Te Papa’s eighth iwi exhibition Ko Rongowhakaata is currently showing at the national museum in Wellington – showcasing taonga, contemporary art, and powerful stories of survival and tenacity. In this essay, Rongowhakaata kaumatua-in-residence Thelma Karaitiana speaks of the journey from Te Kore to Te Papa.
From the nothingness of Te Kore and through the layers of Te Po, grew the atua. Over aeons the children of Ranginui and Papatūānuku watched the increasingly random appearance of energies that rippled around them. In the same intimate darkness, another younger atua studied the energies and noticed patterns and shapes that would form and dissolve. Known as Rongowhakaata, the young atua found a way to catch the energies and bend them to his will. In the darkness of his parents’ embrace, Rongowhakaata imagined how he would use the energies and what he would create.
When the turbulence of Te Wehenga came, Rongowhakaata saw ripples of light slowly enter the discord and darkness, and fill all the spaces. In the newness of the long day, Rongowhakaata felt the despair of deep longing and loneliness emanating from Ranginui and Papatūānuku. Their sadness pervaded the world of light and so he imagined and created a reflection of his sky father in the waters that flowed over Papa. In this way, they could join at will. In another moment of intense imagining he recreated the interplay of light and energy, and into these layers he carved the most intricate of designs and arcs of colour. These he called aura. From the world of atua, the gifts of imagination, innovation and creation are the legacy of Rongowhakaata to his descendants, the carvers of light.
The voice of Rongowhakaata also has its origins in Te Kore, and through time has given expression to the lives and narratives of the people who claim lineage. The same voice expressed the joy of discovery when Horouta waka entered the waters of Te Moananui-a-Kiwa. The karanga reverberated across the blue water in greeting to the new land and soon, the voice of the people became the voice of the land. The sounds of the people filled the spaces of Turanganui-a-Kiwa; most spoke of exploration, of settlement, of challenge, of innovation. Some voices spoke of creativity and the stories were told.
It is the voice of awe and amazement that recalls the arrival of the renowned matakite Te Toiroa among the people of Rongowhakaata. The seer saw a strange waka, large and round with the look of a bird, and on it very strange white beings; ‘pakerewha’ he called them. The voice of warning carried dread and fear when the seer said a darkness would soon descend over the land and the voice whispered of lives and land lost. Not one Rongowhakaata person doubted the prediction. Three years on, in 1769, James Cook arrived in the waters of Te Moananui-a-Kiwa aboard the Endeavour.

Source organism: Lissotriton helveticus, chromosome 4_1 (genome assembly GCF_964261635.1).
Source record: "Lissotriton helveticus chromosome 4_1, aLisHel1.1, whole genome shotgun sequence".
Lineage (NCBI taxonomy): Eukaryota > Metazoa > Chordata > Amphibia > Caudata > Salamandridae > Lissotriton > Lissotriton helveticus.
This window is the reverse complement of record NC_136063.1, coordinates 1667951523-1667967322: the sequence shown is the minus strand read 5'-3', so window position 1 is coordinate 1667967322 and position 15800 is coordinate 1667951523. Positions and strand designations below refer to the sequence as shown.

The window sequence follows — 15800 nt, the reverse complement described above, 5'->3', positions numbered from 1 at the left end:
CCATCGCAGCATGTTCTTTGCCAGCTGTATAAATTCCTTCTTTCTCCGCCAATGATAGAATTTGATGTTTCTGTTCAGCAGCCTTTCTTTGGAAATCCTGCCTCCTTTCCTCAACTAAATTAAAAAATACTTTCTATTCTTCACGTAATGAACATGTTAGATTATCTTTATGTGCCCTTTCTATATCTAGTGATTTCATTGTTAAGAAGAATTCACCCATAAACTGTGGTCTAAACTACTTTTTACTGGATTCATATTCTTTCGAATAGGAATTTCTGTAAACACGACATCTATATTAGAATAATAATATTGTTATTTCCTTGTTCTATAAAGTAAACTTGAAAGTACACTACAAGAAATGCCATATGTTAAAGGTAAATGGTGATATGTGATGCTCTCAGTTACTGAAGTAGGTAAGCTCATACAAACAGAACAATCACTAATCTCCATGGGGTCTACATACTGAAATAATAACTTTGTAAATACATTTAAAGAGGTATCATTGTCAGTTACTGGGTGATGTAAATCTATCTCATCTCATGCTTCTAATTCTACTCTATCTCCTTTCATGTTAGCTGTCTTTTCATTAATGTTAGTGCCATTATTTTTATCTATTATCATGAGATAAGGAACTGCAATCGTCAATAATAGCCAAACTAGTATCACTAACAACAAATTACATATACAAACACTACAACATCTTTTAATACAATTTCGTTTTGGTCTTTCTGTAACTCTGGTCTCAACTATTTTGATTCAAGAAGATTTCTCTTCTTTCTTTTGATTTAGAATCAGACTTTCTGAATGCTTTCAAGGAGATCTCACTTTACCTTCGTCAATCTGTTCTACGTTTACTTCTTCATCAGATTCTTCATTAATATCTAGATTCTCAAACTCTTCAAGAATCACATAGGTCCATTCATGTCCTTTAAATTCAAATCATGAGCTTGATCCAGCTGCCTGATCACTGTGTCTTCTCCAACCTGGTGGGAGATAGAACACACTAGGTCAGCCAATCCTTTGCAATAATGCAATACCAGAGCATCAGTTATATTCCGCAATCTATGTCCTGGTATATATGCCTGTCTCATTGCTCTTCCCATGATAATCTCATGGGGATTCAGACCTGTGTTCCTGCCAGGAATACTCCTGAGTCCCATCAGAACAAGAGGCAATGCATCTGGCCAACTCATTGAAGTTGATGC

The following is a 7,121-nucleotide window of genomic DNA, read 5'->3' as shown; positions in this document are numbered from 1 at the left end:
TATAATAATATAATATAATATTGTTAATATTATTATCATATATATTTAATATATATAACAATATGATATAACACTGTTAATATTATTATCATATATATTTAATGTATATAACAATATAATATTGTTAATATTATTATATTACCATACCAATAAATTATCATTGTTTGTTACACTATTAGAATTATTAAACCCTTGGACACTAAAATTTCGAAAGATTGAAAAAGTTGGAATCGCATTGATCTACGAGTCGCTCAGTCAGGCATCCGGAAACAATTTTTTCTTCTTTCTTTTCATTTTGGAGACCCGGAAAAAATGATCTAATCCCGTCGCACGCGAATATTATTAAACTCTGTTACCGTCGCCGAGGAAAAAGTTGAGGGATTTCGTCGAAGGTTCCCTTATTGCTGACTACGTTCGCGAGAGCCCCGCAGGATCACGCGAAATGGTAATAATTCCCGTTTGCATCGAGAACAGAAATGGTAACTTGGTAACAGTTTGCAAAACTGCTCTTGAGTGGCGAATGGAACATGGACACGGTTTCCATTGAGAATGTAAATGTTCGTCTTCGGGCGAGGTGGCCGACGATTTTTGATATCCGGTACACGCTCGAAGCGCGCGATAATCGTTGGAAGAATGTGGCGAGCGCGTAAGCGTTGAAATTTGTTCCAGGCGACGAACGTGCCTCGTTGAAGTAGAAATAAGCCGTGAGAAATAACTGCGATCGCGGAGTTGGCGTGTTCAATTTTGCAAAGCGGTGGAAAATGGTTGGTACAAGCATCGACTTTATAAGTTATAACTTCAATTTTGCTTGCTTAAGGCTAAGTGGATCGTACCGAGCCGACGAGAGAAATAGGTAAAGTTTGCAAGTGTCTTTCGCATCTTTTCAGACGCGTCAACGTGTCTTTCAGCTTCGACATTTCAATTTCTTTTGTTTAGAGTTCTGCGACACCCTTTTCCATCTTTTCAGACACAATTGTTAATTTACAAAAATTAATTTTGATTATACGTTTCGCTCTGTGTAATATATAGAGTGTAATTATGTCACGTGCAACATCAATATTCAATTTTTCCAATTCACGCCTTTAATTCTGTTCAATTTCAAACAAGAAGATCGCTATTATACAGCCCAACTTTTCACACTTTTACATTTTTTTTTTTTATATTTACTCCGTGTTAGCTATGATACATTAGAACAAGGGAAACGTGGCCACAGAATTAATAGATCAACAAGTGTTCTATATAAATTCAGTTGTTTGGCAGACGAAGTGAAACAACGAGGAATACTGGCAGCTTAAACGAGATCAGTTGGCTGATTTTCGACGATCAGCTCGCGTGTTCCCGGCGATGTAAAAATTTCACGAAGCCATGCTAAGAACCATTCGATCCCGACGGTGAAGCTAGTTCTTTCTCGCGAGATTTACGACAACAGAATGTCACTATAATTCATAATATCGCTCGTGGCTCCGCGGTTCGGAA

The dark clouds had started to gather over the land during the two-day encounter with James Cook. To the English he was a hero and yet the Rongowhakaata voice speaks of unresolved muru and utu. The voice echoes abhorrence at the deliberate violation of tapu and mana of the people. The voice carries anguish at the desecration of property both personal and public, and home invasion. The tangi hotuhotu holds the misery and pain of senseless murder and maiming. The voice echoes unrestrained anger at the assault and kidnap of three youths. Being the first iwi to experience colonisation is difficult to forget and some 248 years on, the modern Rongowhakaata voice is often hostile, filled with anger, harsh.
Kuia and Mokopuna
The voice of Kuia was soft, hypnotic and awe inspiring as she told Mokopuna of the tīpuna in taonga. Mokopuna sat very still, not daring to breathe as Kuia whispered, “I think the tīpuna are lonely.” Mokopuna nodded and Kuia said “we must bring them into the light.” Mokopuna whispered, “Ko Rongowhakaata” and knew just what to do.
Kuia and Mokopuna took the news of tīpuna in taonga to the people, who in turn brought their tīpuna in taonga from the kāenga to the marae. In the light of the days that followed, the people of the marae talked to the tīpuna in taonga and the mauri was shared. Kuia whispered, “Ko Rongowhakaata” to Mokopuna and the taonga were carried by the people from the marae to Te Tairawhiti Museum. The tīpuna in taonga were touched and many stories spoken and the mauri was shared.
Kuia whispered to Mokopuna of a distant karanga from another tipuna in taonga. Kuia felt the ache of a deep longing, of desolation and loneliness. The tipuna in taonga whispered, “Ko Rongowhakaata” to Mokopuna who knew just what to do.
Kuia and Mokopuna bowed their heads in prayer as the Rongowhakaata voice calmed and soothed them. When the karakia for a safe journey ended, Mokopuna and Kuia lifted their heads, and a diffused light softly rippled across the dark skies of the horizon. Te Hau-ki-Tūranga called to the tīpuna in taonga and Te Papa Tongarewa prepared to receive them.
Mokopuna: Where did the wish come from Nanny?
Kuia: My Nanny gave it to my mother, and my mum gave it to me
Mokopuna: What is the wish Nanny?
Kuia: We wish to remember who we are.
Mokopuna: Did your wish come true?
Kuia: Some of it did.
Mokopuna: What happened to the wish Nanny?
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Kuia: I gave it to your mother.
Mokopuna: When Mama gives the wish to me I promise I will make it come true. I will wish for Rongowhakaata.
In the young mind of Mokopuna the imagination is set free and for a very brief moment Mokopuna surrenders to the wonder of the wish, and Mokopuna is open to infinite possibilities. Ko Rongowhakaata Exhibition is a gift, it is the creative interplay of dark with light and came from the fertile imaginings of numerous descendants. Te Papa Tongarewa is the realm of Papatūānuku where the Carvers of Light imagine a new expression.
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